Owner Jeff Schwartz is growing and processing millions of pounds of apples for his juice and cider brand while supplying the region's brewers and distillers with Colorado-grown fruit on the side.
Bernie Heideman started making Big B's juices in Hotchkiss in the early 1970s. When he sold the business to Jeff Schwartz in 2002, the operation was processing about 500,000 pounds of Colorado-grown apples a year.
Today, the company is doing about 10 times that volume: That's more than 5 million pounds of organic fruit in 2014.
About 20 percent of this 5 million pounds of apples went into the supply chains of brewers, distillers, and cideries in Colorado and New Mexico, and the rest went into Big B's-brand organic juices and hard ciders.
The company has supplied brewers and distillers with organic apples since 2008. "It's a great business for us," says Schwartz. "It gives us a break from pushing our own brand."
Big B's also grows and sources cherries, peaches, apricots, and pears for its customers. "The Colorado brewers are always looking for something new," says Schwartz. "There are so many guys doing innovative and creative things."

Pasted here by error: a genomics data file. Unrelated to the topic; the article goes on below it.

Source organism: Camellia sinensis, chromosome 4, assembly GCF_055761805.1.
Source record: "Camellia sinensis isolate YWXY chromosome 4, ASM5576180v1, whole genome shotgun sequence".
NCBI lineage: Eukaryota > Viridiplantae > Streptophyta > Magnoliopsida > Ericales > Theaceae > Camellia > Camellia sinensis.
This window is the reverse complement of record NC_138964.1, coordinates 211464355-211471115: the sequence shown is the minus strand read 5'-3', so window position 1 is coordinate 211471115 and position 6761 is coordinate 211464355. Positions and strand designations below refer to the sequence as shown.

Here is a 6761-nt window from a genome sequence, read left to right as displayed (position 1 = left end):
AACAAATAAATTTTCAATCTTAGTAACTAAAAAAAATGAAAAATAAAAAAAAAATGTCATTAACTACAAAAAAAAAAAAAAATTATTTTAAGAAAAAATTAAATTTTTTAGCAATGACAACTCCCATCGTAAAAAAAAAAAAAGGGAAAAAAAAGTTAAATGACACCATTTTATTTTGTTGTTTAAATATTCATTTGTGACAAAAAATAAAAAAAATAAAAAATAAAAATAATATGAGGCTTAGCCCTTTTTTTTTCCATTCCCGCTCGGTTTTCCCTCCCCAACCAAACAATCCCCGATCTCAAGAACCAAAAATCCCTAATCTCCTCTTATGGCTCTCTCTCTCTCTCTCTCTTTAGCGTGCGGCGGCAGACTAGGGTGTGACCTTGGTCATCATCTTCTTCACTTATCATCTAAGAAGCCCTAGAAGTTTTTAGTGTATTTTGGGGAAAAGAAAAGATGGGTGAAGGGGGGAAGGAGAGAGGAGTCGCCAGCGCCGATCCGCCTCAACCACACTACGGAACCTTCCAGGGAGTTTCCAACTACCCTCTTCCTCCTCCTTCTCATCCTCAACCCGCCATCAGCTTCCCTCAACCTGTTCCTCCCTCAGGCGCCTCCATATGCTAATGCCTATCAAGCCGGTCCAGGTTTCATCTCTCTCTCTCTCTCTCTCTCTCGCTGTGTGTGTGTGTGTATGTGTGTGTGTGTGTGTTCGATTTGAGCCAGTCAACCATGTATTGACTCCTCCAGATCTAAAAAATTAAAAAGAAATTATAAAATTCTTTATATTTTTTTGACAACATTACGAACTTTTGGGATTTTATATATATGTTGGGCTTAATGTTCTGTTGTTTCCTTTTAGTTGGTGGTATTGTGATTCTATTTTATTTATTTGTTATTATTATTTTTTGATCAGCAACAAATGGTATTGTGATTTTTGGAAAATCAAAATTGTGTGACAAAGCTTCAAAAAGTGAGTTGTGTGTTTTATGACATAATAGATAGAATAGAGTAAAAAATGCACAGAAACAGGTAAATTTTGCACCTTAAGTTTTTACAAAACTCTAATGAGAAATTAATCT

Odell and Epic are its two largest brewery customers, and Santa Fe Spirits in New Mexico is the top distiller. "Each of our customers' fruit needs is increasing dramatically," says Schwartz. He says he's looking to continue to grow his sales to breweries and distilleries.
The bulk of the fruit goes into apple juices and non-alcoholic ciders. "The juice we can sell all day long," says Schwartz.
The company used about 200,000 pounds of apples in its Big B's hard ciders in 2014. Schwartz says it's a no-brainer. "What could be cooler than picking some apples, throwing them in the fermenter, and getting a great flavor?" he says. "I think we're just getting started, but it's going to take some time to develop the market."
About 1 million pounds of fruit were grown at Schwartz's 16-acre Delicious Orchards combination farm-market in Paonia and other local orchards that are often operated on long-term leases. He says he'd like to increase his growing to 30 or 40 percent of the total fruit processed, but is quick to note that "50 percent of 5 million pounds is a lot of orchards. At some point, we've got to decide where to focus."
Challenges: Supplying a market that's ravenous for all things local. "Fruit -- fruit, fruit, fruit, fruit, fruit," says Schwartz. "It's coveted and we're challenged by the high demand, especially organic."
Opportunities: The booming hard cider market. "But beer is king, especially in Colorado," Schwartz adds.
Needs: "We just need to maintain a good labor supply for ag," Schwartz says. "Labor is critical." He also says Colorado's notably health-conscious population has supported growth. "We need more of the same," he adds. "And happiness and love -- that's it."